April Is National Oral Health Month!

April is National Oral Health Month, with programs and educational information made available to the public by dentists and other health care professionals to emphasize the importance of oral health to overall well-being. Maintaining your health is important to quality of life, psychological well-being and longevity. Although people may see a doctor for pain, have regular check-ups and manage diseases like diabetes, high blood pressure or arthritis, many people don’t attend to oral health as conscientiously.

What Is Oral Health?

Oral health is not just taking care of your teeth. According to the World Health Organization, good oral health includes taking care of gums, tongue, throat, muscles, nerves and tissues inside and around the mouth. [1] Poor oral health not only can cause cavities or gum disease, it can cause pain, affect your looks and affect the way you feel about yourself.

Oral health problems can also be a sign of more serious health problems. Some studies have shown a correlation of gum disease with a higher incidence of heart disease and stroke. [2] Although experts debate whether improving oral health can contribute to a health heart, doctors agree that gum disease and heart disease share risk factors. Smoking, obesity, diabetes and inflammation are associated with higher incidences of both gum disease and heart disease.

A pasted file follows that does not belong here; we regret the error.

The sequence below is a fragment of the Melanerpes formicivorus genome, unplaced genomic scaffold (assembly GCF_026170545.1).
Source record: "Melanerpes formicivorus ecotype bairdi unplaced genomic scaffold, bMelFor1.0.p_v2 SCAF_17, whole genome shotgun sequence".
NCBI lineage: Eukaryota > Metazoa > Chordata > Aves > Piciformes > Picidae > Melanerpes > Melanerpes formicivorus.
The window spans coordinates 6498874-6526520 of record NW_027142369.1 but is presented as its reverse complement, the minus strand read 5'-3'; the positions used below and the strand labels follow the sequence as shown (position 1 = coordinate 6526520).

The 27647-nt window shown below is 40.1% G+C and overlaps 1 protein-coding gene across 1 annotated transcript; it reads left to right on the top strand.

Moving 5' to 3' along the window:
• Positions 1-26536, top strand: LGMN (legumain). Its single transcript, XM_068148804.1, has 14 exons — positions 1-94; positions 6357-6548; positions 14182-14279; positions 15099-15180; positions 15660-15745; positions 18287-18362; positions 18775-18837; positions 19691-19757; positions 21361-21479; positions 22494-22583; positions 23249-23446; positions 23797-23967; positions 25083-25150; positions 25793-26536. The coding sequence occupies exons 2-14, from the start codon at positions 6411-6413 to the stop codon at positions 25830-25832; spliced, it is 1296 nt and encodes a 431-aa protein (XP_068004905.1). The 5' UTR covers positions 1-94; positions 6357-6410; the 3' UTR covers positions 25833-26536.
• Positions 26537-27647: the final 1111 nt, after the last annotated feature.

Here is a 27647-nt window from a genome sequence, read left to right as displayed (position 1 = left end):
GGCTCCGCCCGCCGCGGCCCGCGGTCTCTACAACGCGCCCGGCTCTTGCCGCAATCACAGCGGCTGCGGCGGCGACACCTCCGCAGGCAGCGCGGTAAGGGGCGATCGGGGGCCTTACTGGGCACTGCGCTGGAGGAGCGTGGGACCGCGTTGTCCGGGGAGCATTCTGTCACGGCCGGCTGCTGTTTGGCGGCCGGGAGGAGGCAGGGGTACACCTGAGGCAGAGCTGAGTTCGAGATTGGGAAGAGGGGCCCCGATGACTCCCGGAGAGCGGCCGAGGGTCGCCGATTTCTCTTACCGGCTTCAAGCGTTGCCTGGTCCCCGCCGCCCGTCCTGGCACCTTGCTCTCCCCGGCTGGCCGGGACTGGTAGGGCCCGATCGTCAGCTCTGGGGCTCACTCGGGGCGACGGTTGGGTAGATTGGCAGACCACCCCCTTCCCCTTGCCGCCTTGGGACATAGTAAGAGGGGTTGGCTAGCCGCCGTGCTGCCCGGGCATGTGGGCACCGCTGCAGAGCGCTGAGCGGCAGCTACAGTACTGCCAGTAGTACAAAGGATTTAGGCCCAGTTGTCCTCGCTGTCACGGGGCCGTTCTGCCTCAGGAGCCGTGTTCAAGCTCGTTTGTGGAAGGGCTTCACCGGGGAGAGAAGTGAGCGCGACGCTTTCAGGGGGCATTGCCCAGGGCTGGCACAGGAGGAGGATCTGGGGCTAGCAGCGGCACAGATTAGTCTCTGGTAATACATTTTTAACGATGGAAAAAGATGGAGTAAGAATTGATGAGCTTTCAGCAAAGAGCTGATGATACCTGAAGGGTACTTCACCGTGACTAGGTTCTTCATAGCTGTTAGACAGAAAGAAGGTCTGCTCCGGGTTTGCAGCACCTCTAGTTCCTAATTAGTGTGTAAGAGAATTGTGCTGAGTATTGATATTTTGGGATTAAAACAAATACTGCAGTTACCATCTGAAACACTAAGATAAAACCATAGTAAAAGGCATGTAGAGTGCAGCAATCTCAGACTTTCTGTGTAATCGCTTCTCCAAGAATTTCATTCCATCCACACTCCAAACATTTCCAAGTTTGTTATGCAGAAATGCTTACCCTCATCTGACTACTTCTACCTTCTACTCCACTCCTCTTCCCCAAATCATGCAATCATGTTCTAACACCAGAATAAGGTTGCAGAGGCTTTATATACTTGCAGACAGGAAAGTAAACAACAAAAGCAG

Taking care of teeth is an important part of an oral health program. Teeth are important not only for chewing. They also affect facial structure and speech. Losing a tooth can change the way your face appears and may make pronouncing words more difficult.

How to Maintain Good Oral Health

Caring for your teeth is important in maintaining good oral health. Brush and floss regularly to remove food and prevent plaque from building-up. Have regular dental check-ups to make sure that your teeth, mouth and gums are healthy. Minimize acidic foods that can erode the enamel of teeth.

If you don’t have a dentist, ask your doctor or friends to recommend someone they have used and trust. A dentist or related specialist examines the entire area of the mouth and throat both inside and out for sores, tooth decay, gum disease, signs of cancer or birth deformities such as a cleft palate.

Some dentists specialize in particular aspects of treatment. Pediatric dentists work with children. Oral or maxillofacial surgeons perform surgical procedures such as removing teeth or treating cosmetic problems of the face and jaw. Orthodontists correct irregularly aligned teeth. If you or a family member is experiencing soreness of gums, tooth pain or other dental problems, see a dentist as soon as possible.

[1] http://www.who.int/topics/oral_health/en/

[2] http://www.heart.org/HEARTORG/GettingHealthy/Dental-Health-and-Heart-Health_UCM_459358_Article.jsp